It is not just one of the woman's most well-known plays, but La Musica, which was written in 1965 has endured even today, frequent performances of the performance are still put on, is still a welcomed addition to any movie theater. The play tells the story of Michel and Anne-Marie, 2 people who're returning to a little French town 4 years after their relationship ended. They return to the town exactly where they once lived and also to a hotel exactly where they had many times together in, to dissect exactly what occurred. Here’s a rundown of some of the utmost composing on this interesting play.
In the Evening Standard, Fiona Mountford writes that the manufacturing she saw is ‘spare and striped back to afford additional weight as to what continues to be unsaid’. The construction is handled by Jeff James and is extremely stylish. Mountford is a big fan of the format of the generation and in specific notes just how it looks, with 2 big monitors offering close ups of the actors faces. This is specially prominent.
Bruno Wang has created an in depth post about the play. He covers how the play ‘raises the problem of how often the anxiety about abandonment exhibits into handle and punishment’ it’s a remarkably nuanced look at the classic play that's really worth a read to any person. It’s both available as well as being an excellent piece of professional movie theater criticism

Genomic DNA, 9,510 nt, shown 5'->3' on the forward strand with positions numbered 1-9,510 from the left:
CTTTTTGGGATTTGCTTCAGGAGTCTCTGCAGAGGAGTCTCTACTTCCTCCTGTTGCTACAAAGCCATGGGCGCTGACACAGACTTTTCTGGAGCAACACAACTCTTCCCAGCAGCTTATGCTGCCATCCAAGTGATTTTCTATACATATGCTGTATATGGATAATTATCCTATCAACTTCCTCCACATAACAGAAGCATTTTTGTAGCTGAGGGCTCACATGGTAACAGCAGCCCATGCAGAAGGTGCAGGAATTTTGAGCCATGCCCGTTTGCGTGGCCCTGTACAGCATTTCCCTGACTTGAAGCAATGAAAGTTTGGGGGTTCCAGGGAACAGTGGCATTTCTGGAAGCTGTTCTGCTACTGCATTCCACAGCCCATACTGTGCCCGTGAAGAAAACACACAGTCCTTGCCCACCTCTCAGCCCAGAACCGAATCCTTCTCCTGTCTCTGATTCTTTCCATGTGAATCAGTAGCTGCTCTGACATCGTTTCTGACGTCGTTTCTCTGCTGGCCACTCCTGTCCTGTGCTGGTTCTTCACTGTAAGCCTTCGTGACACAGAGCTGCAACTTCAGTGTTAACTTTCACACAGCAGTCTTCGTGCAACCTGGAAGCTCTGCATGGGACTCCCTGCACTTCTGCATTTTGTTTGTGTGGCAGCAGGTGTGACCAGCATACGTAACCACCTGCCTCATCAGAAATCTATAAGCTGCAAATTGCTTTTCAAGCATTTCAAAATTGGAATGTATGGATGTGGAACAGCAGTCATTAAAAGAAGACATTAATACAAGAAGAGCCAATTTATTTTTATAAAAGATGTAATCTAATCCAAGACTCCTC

Paul Taylor covers the performance in an prolonged piece for the Independent. He calls the performance a ‘rarely performed two-hander that dissects the end of a relationship and like much of Duras’ work is spare and stripped right back to afford extra heft to just what remains to be unspoken.’ This production in Hampsted theatre has both the authentic performance performed and the second. Taylor prefers the play but eventually he drops somewhat level he states ‘the dramatist fails to inspire regard for or interest in the suffering’.
Lyn Gardner has composed an introduction to a version of the performance within the Young Vic. She claims the production has tones of Noel Coward’s Private Lives and Jean-Paul Sartre’s Huis Clos. Within this review Gardner is not totally amazed with all the generation, she states that the writing is old today and hinders the normally entirely contemporary setting. ‘Duras’ writing is really elliptical, so self-consciously doomy and lyrical, that people get little sense of persona as well as an extra of feeling in a translation that shows its age.’ She gives praise towards the two actors in the play enjoy, Emily Barclay and Sam Troughton who both are ‘admirably restrained and always watchable’. This is a wonderful piece that takes a thorough look at this intriguing performance.